In accordance with the foregoing method, a 100 MHz modulation frequency may provide illumination intensities of up to full fluorochrome saturation (i.e., all molecules are in the excited state) without creating significant photobleaching or photodamage. In one exemplary embodiment, the modulation frequency may be selected to be greater than the excitation half-time of fluorophores in the sample (i.e., target molecule) up to one tenth of the shutter exposure rate (i.e., the period during which the shutter at shuttering apparatus 121 is open).

Several features and aspects of the present invention have been illustrated and described in detail with reference to particular embodiments by way of example only, and not by way of limitation. Those of skill in the art will appreciate that alternative implementations and various modifications to the disclosed embodiments are within the scope and contemplation of the present disclosure. Therefore, it is intended that the invention be considered as limited only by the scope of the appended claims.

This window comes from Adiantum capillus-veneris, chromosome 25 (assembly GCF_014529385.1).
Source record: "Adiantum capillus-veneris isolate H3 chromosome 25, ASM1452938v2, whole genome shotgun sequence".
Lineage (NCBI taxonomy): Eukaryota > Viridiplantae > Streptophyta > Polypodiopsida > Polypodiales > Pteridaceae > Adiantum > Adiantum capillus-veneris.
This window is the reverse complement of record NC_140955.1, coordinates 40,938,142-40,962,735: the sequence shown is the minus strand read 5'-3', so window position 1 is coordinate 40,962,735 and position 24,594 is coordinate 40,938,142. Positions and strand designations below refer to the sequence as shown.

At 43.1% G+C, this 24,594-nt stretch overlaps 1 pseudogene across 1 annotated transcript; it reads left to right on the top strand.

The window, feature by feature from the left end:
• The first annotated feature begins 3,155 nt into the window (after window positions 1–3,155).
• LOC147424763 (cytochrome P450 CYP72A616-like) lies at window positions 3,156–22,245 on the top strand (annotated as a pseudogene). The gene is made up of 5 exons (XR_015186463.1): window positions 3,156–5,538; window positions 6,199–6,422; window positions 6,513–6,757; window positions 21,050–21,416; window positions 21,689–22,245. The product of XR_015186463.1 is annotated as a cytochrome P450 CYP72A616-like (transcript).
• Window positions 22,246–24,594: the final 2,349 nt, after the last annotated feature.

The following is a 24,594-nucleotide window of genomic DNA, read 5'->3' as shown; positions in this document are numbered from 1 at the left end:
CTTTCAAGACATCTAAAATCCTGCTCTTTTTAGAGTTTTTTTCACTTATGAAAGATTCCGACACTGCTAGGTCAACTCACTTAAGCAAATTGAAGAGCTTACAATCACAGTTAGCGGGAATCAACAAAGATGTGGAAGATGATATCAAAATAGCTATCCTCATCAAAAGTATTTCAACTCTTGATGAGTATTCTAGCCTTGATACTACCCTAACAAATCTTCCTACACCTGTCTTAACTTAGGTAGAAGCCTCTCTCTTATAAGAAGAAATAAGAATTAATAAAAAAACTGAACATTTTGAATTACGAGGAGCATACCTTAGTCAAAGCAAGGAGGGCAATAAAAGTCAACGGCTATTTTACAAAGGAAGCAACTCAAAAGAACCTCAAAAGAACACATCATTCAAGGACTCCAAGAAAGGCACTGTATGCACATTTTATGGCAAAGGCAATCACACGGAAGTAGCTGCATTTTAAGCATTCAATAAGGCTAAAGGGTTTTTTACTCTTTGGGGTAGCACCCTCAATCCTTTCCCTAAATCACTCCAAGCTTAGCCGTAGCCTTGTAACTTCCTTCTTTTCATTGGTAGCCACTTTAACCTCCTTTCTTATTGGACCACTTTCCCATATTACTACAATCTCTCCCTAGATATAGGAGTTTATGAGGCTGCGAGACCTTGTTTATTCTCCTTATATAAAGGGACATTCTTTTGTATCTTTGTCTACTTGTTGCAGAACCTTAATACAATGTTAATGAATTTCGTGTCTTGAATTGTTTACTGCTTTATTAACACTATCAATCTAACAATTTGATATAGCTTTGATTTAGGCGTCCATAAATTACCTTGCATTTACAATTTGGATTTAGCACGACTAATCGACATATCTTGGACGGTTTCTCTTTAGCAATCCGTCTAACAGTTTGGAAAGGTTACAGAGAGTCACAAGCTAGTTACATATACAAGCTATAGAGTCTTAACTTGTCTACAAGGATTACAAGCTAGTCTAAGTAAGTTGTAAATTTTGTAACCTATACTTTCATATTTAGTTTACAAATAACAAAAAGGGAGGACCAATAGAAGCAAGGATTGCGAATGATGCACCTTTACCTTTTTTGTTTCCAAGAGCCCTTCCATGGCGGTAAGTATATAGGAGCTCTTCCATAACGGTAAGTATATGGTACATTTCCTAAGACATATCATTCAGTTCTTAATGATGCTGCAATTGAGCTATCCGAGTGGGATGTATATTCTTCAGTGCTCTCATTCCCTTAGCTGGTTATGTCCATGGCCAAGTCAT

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Referenced by
Citing PatentFiling datePublication dateApplicantTitle
US8493564Aug 13, 2012Jul 23, 2013Lumencor, Inc.Light emitting diode illumination system
US8525999Jan 6, 2012Sep 3, 2013Lumencor, Inc.Light emitting diode illumination system
US8625097Jun 25, 2013Jan 7, 2014Lumencor, Inc.Light emitting diode illumination system
US8629982Aug 15, 2013Jan 14, 2014Lumencor, Inc.Light emitting diode illumination system
US8673218Jun 1, 2012Mar 18, 2014Lumencor, Inc.Bioanalytical instrumentation using a light source subsystem
US8728399Jun 1, 2012May 20, 2014Lumencor, Inc.Bioanalytical instrumentation using a light source subsystem
US9062832Dec 11, 2013Jun 23, 2015Lumencor, Inc.Light emitting diode illumination system
US9063007Nov 2, 2010Jun 23, 2015Lumencor, Inc.Bioanalytical instrumentation using a light source subsystem
US9068703Jan 6, 2014Jun 30, 2015Lumencor, Inc.Light emitting diode illumination system
Classifications
U.S. Classification250/458.1, 356/318, 250/459.1, 356/417, 356/317
International ClassificationG02B21/16, G01N21/64, G01J1/58
Cooperative ClassificationG02B21/16, G01N21/6458
European ClassificationG02B21/16, G01N21/64P4C